When Breaking Up Is Hard To Do

When Breaking Up Is Hard To Do -  Steve Wickham

It came as a surprise for us to acknowledge, but the end of our small group was difficult, much because we sensed the closeness we had always wanted had now become ours. Breaking up to allow new beginnings was important, but we would miss - dearly miss - this group that had served some for up to eight years.
To give credence to the investment each had made to our small group, a breakup party was organised. Given that breaking up is hard to do, our breakup party was structured in such a way as to provide closure, and so, too, to allow new beginnings to emerge without constraints from the past.
1. Plan a Fun Start
As people arrived we enjoyed supper together, and then we began with a simple game: "never have I ever... " This game provided plenty of laughs as each tried to predict what things others may have done that they hadn't done.
2. Question Time
Question time was the body of the evening. Each question had its own important role. These were the questions and the reasons they were asked:
a. Share your favourite highlights of this group (this requires group members to think back at the memorable moments that were significant, funny, etc).
b. What have you learnt about others, yourself and God during your time with this group? (This question is about growth; recalling our inventories of growth helped us chart our progress, giving us meaning regarding value.)
c. Does anyone have any regrets about this group? (Of course, this is a risky question, but small groups, if they are to be authentic, must traipse into risky relational territory.)
d. What will you miss about this group, and what will you take with you to your next group? (This is a forward-thinking question. It gives us the opportunity to plan ahead to ensure future experiences are maximised around current and past learning.)
3. Love Bombing
Commonly known as a 'warm fuzzy', love bombing sets out to affirm the gifts we see in or appreciate in another person within the group. Sharing in this way we all gained a better insight into the myriad qualities of each group member. We learned some things about other people we had not appreciated before. And there were the tears, as some spoke, where group members had touched our lives.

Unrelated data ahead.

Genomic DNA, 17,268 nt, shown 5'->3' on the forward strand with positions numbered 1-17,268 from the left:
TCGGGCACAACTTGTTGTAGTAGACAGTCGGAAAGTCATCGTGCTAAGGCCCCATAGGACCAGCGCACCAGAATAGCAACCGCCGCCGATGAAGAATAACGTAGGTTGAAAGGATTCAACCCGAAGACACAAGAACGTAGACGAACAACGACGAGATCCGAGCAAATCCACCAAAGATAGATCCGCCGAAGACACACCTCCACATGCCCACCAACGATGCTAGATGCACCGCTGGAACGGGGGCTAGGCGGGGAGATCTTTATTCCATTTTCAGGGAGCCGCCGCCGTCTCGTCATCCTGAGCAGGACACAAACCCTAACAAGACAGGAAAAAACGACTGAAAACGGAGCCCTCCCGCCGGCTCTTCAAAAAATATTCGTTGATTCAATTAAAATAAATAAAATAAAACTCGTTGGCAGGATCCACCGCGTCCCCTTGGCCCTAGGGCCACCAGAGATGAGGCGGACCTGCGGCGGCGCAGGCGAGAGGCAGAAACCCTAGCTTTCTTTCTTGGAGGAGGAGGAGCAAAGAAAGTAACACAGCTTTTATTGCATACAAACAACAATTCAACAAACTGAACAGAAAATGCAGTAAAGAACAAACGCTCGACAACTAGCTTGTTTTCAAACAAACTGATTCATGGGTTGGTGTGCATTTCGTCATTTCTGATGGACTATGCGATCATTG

4. Prayer
As the evening concluded we prayed a blessing on each other. Going around the circle, each person had a turn at praying for the person on their left-hand side: for their family, their new small group, and for their ministries.
5. Group Photo
Photos are memoirs of our times together. It is a worthy opportunity to get a small variety of group photographs - some serious ones and fun ones.
6. Plan a Reunion
What helps with the process of breaking up a close small group is the idea of meeting socially in six months. In this way breaking up is not as hard to do, because at least we have some social activity to look forward to.
Breaking up effective small groups so all can go on in growth in new ways can be hard to do, because of the feelings of loss that eventuate. But breaking up doesn't have to be so hard. A structured process helps deal with some of the grief and it helps us look forward with new hope for the future.

© Copyright 2008, Steven John Wickham. All Rights Reserved Worldwide. Steve Wickham is a safety and health professional (BSc) and a qualified lay Christian minister (GradDipDiv). He is also has training and leadership Diplomas. His passion in vocation is facilitation and coaching; encouraging people to soar to a higher value of their potential. Steve's key passion is work / life balance and re-creating value for living, and an exploration of the person within us. An advocate for a fair and just life, Steve implements wisdom strategies to his life through a passion for Proverbial wisdom. His highest goal is doing God's will, in enhancing his life, and the lives of others. Article Source: http://EzineArticles.com/?expert=Steve_Wickham  Article Source: http://EzineArticles.com/1102931

Find us on Facebook: